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dangerous place: he has brought us to this
portion of the mine to show us how the water
accumulates when undisturbed.

The vein of ore has, in this part, ceased to
yield a profit for the necessary labour, and
the works have been abandoned.  We creep
breathlessly down until our guide bids us halt;
and, holding out his lantern at arm's length,
but half reveals, in the pitchy darkness, a low-
roofed cavern, floored by an inky lake of
still dead water; in which we see the light of
the lantern reflected as in a mirror. It is
fearful to look onso black and motionless:
a sluggish pool, thick and treacherous, which
seemingly would engulf us without so much
as a wave or a bubble; and we are within a
foot of its surface!  We draw involuntarily
back, and creep up the steep stair to the first
level above us.

Along a narrow gallery we proceed for a
short space, and then down again; still down
the interminable steps, till our knees crack
with the ever uniform motion, and the hot
perspiration streams from every pore.  The
air is so thick and heavy, that we occasionally
draw breath with a half gasp; and still we
descend, till we hear the muffled ring of steel,
tink, tink, tink, immediately near us, and
are suddenly arrested in our downward course
by the level ground.

We are in a narrow gallery, considerably
loftier than any we have yet seen; for we can
walk about in it without stooping.  At the
further end are two miners, just distinguishable
by the tiny glow of their lanterns.  From
these proceed the ring of steelthe muffled
tinkling in the thick air we had heardand
we see that they are preparing for a "blast."
With a long, steel rod, or chisel, they are
driving a way into the hard rock (geologists
say there is little else in the Erzgebirge than
the primitive gneiss and granite), and thus
prepare a deep, narrow chamber, within which
a charge of gunpowder is placed and exploded.
The hard material is rent into a thousand pieces,
bringing with it the ore so indefatigably sought.

With every limb strained and distorted,
the miners pursue their cramping labours,
grovelling on the earth.  The drilling or
boring they are engaged in is a slow process,
and the choice of a spot, so that the explosion
may loosen as much of the lode and as little
of the rock as possible, is of considerable
importance.  They cease their labours as we
enter, and turn to look at us.  The curse of
wealth-digging is upon them.  They, in their
stained and disordered costume, seated on
the ground on their semi-circular leathern
aprons (for that is the obvious use of this
portion of the dress, in these moist regions);
we, in our borrowed garments and brimless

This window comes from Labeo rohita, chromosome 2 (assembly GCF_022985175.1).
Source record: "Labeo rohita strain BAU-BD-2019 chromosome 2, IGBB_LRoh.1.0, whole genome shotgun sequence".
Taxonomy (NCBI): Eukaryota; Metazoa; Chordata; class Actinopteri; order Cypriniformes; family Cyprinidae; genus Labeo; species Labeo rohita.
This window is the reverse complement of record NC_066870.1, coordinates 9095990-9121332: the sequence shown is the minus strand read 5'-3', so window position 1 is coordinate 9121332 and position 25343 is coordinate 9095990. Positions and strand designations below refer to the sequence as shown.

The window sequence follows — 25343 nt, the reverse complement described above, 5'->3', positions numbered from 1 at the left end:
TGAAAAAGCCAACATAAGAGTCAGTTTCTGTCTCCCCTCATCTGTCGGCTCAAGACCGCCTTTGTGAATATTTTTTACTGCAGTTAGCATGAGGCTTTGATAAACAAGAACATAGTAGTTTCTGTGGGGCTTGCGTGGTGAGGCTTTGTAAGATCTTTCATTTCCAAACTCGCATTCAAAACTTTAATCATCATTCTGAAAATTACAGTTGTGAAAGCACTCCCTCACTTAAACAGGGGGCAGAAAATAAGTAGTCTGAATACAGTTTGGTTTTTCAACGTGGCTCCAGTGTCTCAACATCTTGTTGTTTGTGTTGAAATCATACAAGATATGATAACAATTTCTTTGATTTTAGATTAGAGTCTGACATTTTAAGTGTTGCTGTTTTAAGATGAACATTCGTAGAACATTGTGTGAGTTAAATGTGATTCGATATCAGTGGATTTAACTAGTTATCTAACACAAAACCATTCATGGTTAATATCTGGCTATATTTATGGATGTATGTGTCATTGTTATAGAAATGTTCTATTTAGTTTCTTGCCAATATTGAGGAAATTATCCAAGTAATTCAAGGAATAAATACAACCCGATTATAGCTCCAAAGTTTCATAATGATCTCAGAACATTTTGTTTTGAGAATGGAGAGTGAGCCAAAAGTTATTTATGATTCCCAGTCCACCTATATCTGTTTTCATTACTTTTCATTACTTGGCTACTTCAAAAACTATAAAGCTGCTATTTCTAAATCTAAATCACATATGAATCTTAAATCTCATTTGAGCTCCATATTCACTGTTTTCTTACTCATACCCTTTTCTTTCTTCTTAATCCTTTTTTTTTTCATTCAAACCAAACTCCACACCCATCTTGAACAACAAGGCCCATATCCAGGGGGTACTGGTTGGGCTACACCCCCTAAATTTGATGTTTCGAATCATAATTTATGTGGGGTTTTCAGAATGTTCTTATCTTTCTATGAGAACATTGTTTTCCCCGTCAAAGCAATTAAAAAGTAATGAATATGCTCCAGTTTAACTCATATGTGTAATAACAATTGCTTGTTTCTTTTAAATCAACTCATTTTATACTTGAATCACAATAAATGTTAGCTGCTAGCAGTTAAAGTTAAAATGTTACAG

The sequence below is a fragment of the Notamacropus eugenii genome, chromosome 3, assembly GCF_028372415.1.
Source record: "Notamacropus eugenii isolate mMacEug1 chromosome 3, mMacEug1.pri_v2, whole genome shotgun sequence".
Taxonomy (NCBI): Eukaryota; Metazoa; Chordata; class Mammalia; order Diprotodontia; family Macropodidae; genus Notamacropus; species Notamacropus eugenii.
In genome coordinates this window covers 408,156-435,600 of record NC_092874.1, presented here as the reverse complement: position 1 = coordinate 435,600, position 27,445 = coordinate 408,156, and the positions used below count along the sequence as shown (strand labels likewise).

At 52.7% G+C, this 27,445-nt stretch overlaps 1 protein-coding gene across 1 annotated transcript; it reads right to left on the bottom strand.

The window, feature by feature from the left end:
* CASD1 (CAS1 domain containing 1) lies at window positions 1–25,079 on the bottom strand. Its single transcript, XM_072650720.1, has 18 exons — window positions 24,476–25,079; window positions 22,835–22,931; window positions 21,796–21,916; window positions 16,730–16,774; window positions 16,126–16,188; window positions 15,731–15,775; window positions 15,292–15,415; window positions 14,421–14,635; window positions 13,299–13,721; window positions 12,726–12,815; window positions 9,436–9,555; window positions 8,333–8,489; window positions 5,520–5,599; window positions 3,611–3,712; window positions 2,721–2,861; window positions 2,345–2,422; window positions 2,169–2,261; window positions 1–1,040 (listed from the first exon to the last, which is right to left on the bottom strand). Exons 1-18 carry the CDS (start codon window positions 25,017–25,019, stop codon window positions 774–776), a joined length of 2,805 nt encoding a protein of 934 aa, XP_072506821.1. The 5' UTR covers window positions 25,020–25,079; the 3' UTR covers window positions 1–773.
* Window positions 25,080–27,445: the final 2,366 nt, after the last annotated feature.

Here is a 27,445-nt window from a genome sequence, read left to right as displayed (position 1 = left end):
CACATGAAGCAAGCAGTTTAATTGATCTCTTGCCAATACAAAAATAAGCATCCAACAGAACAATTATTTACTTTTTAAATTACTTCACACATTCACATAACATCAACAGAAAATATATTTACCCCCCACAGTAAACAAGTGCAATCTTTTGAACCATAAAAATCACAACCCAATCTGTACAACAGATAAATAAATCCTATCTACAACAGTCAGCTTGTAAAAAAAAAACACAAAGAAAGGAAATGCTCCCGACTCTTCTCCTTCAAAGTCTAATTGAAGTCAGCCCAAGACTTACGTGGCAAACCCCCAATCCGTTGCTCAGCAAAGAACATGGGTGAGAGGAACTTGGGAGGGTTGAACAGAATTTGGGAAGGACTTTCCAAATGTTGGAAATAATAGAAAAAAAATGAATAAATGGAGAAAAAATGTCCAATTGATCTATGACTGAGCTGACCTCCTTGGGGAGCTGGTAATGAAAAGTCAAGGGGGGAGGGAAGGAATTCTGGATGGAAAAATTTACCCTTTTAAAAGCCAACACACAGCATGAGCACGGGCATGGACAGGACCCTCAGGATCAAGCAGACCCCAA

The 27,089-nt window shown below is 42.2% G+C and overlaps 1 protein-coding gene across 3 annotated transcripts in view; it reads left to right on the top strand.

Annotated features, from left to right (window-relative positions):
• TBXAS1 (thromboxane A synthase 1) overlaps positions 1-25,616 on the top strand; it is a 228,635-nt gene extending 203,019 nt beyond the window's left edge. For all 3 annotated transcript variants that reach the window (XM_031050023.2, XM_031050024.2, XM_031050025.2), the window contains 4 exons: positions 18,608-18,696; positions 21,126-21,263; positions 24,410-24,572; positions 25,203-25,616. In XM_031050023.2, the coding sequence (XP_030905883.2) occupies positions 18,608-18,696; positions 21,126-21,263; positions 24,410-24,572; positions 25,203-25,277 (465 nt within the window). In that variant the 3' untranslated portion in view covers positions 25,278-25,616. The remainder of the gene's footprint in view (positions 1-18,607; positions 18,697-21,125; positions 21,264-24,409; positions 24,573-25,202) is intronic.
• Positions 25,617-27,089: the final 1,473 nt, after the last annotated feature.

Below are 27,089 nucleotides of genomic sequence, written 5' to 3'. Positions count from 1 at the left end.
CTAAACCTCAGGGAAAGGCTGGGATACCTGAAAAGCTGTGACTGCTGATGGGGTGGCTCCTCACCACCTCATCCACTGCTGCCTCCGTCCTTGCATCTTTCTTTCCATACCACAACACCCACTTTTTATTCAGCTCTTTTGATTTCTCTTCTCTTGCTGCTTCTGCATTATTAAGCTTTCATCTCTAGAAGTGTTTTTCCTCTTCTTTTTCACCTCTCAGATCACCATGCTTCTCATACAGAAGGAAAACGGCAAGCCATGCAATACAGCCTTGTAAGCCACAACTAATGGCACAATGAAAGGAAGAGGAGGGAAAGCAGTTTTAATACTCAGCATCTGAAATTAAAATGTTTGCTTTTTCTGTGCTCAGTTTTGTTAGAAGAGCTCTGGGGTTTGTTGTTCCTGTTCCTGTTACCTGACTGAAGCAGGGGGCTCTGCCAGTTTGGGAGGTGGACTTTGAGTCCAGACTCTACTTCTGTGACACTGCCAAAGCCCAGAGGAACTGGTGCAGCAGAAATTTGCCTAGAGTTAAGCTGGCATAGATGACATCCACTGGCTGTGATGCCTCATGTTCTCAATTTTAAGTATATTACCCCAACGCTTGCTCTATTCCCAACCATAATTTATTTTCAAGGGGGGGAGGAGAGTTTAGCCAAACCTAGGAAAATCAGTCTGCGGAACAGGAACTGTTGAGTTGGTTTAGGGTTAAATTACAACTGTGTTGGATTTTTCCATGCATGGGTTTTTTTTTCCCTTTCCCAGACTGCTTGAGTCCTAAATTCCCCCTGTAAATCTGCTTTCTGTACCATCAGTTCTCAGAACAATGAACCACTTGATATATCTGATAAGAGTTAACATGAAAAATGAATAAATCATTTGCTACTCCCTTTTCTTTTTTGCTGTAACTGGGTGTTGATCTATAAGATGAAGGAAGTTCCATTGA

beavers, with flushed features and dripping
hair.  The miners do not wear the abominable
hats, at least "beneath the day," that is, in
the mines.

"Is this the bottom of the mine ?" we
inquire anxiously.

The guide smiles grimly as he answers,
"We are little more than half-way to the
bottom; but we can descend no deeper in
this direction."

Heaven knows we have no desire!

"This is the first working," he continues.
"The rest of the mine is much the same as
you have already seen.  We have no other
means of reaching the workings than by the
stone staircases you have partly descended."

"What are the miners' hours of work?"

"Eight hours a day for five days in the
week at this depth," is the answer, "In the
deeper workings the hours are fewer."

"What is the extent of the mine ?" we

"I cannot tell.  There is no miner living
who has traversed them all.  The greater
portion is out of work, and spreads for miles

"And the depth?"

"About two hundred fathomstwelve
hundred feetthe sea level. The 'Old Hope
of God' is sixty feet below the level of the sea."

"Are there many mines like this ?"

"There are about two hundred mines in
all, with five hundred and forty pits: in all
the mines together there are some four
thousand eight hundred hands, men and boys.
This mine occupies nine hundred of them."

"And your pay ?"

"One dollar a week is a good wage with us."

One dollar is about three shillings of English
money!  This seems small pay, even in cheap

"But," we pursue our inquiries, "you have
no short time, and are pensioned ?—at least,
so says our Fahrschein."

"We are paid our wages during sickness,
and are never out of work.  When we can no
longer use the pick, nor climb these staircases,
we can retire upon our pension of eight
silver groschens a week."

Tenpence!  Magnificent independence!  This
is digging for silver with a vengeance.

But we are faint with fatigue; and, bidding
adieu to the two miners, we gladly agree to
our guide's suggestion of ascending to the
happy daylight.  Our way is still the same;
although we mount by another shaft, most
appropriately named Himmelfahrtthe path
of heaven; but we clamber up the same steep
steps; feel our way along the same slimy
walls, and occasionally drive our hats over
our eyes against the same low, dripping roof.
With scarcely a dry thread about us; our
hair matted and dripping; beads of perspiration
streaming down our faces, we reach
the top at last; and thank heaven, that after
two hours' absence deep down among those
terrible "diggings," we are permitted once
more to feel the bracing air, and to look upon
the glorious light of day.

Our labours, however, are not over.
Distant rather more than an English mile from
Himmelsf├╝rst, are the extensive amalgamation
works, the smelting furnaces, and refining